The high-heeled shoes and the low-heeled shoes switched places for a while when it came to popularity. But it quickly became apparent that there was room for both. A significant change came after WWII, when the combat boot influenced mainstream fashion.
Honorable Mention: Flip-Flops
You either love them or hate them. But whatever the case, there’s no denying flip-flops their rightful place in shoe history. People across the world have been wearing them for thousands of years.
From Ancient Egyptians to the Maasai people in Africa, and all the way to China and Japan, flip-flops took many forms and were made from all kinds of materials. In terms of their anatomy, they contain just four parts – strap, insole, midsole, and sole.
All Parts of the Shoe
One of the best things about modern shoes is their variety. A pair of shoes can be as basic or as sophisticated as you want them to be. And while some will have just a few parts, others will have dozens of details.
You can explore the shoe terminology below and check your knowledge of shoe construction.
This is a small piece of material that forms the back of your shoe. It ensures that the material around your heel is stiff and maintains the shape of your shoe.
Naturally, these are where your shoelaces go. The eyelets are often protected with plastic or even metal. There’s no standard number of eyelets per shoe – it varies on the type of the footwear.
Another word for it is lace stay. It’s the part of your shoe where the eyelets are found, and the laces are threaded through.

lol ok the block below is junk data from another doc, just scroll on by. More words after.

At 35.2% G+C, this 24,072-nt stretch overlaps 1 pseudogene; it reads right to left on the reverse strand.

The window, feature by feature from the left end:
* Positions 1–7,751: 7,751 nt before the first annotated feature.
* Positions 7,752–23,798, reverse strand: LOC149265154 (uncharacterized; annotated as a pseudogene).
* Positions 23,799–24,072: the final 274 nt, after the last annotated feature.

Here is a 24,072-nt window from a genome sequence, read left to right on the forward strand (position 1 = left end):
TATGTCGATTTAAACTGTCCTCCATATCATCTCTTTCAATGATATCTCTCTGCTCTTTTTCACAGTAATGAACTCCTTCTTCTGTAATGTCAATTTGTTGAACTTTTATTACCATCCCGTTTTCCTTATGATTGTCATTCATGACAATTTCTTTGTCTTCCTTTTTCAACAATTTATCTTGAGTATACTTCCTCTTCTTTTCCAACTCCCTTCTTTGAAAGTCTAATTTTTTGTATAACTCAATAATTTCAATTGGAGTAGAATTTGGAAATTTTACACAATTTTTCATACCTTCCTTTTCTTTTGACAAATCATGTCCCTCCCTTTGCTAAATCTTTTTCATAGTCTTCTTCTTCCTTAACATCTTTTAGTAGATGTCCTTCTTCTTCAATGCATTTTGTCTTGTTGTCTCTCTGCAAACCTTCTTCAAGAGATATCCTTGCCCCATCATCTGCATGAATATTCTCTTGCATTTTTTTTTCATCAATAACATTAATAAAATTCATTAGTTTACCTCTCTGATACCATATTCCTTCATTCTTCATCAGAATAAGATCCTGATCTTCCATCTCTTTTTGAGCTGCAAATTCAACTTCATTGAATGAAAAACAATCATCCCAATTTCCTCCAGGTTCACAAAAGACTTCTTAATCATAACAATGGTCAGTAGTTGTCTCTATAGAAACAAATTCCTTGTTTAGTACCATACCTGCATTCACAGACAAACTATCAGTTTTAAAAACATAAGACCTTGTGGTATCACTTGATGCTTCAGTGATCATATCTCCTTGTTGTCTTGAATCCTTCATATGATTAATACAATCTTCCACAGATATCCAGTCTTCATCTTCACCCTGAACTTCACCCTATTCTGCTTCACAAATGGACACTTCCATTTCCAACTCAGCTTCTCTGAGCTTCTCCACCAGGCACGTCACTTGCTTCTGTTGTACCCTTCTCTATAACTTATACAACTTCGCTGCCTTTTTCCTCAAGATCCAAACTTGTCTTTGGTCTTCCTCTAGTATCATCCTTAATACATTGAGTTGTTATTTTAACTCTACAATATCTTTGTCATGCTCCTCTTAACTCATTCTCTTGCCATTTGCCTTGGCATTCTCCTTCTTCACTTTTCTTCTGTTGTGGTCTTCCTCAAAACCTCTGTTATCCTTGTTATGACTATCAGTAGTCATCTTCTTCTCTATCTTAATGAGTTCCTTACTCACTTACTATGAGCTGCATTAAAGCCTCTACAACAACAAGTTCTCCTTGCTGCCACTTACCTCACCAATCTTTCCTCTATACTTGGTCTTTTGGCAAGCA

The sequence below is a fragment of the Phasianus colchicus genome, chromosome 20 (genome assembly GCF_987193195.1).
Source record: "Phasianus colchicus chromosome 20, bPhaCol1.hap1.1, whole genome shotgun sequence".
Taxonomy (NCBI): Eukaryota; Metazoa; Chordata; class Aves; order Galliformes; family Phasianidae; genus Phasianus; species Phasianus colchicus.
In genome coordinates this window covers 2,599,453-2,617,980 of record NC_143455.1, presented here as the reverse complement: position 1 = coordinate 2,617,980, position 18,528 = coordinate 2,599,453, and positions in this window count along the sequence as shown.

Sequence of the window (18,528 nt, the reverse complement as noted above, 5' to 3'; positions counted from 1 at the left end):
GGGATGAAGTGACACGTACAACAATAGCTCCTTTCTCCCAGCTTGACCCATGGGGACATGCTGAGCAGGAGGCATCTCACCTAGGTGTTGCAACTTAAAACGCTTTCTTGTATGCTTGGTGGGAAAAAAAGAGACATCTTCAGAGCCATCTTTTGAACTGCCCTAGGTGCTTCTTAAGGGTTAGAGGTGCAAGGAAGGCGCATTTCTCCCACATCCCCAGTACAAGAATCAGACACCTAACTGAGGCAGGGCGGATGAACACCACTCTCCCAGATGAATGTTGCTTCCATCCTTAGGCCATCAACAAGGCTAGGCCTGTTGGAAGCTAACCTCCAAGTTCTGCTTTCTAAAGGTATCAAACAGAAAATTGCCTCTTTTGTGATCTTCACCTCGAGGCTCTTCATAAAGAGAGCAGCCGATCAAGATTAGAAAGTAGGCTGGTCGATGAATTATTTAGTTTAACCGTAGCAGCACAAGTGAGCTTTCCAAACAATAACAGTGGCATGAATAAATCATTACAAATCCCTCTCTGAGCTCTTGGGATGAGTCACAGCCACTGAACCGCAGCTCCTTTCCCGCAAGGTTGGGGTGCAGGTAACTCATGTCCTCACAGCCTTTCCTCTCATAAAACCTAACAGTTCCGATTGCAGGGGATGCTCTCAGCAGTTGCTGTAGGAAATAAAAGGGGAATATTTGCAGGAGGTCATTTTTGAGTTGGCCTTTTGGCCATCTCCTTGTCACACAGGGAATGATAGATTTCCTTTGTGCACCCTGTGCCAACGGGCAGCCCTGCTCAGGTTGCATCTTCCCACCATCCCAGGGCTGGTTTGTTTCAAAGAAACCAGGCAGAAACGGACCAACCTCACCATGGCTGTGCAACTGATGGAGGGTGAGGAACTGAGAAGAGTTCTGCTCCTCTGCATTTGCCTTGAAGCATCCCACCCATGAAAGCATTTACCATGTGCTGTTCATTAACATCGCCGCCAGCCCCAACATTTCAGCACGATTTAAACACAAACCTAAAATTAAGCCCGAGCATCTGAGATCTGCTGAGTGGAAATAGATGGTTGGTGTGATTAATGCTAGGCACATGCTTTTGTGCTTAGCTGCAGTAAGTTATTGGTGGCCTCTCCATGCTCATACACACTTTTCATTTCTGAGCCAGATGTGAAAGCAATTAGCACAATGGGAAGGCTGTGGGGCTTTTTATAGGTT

The feather edge is the part of the shoe where the sole meets the upper. It’s often just referred to as the feather.
It’s the part where the rear of the shoe that is elevated compared to the front. You might also hear it called the “heel seat.”
The exact part of the shoe where the heel touches the ground is called the top piece. It’s much more common with formal types of footwear, both for men and women. They need to be made from sturdy and durable materials because they have to promote grip.
When someone says, “upper part of the shoe,” they mean the entire part that covers the top of your feet.
This is a part of the upper that covers the front of your foot.
This is the rear and side of the shoe upper. It covers the heel and sits behind the vamp. The heel part of the quarter usually requires a stiffener that helps the heel retain its shape.
The term “sole” covers everything that’s under your foot. It’s the opposite of the upper. If you were to name two main parts of the shoe, it would be the upper and the sole. These are the three components of a shoe sole:
- Outsole – basically, the part that touches the ground. They are made from different materials and vary in durability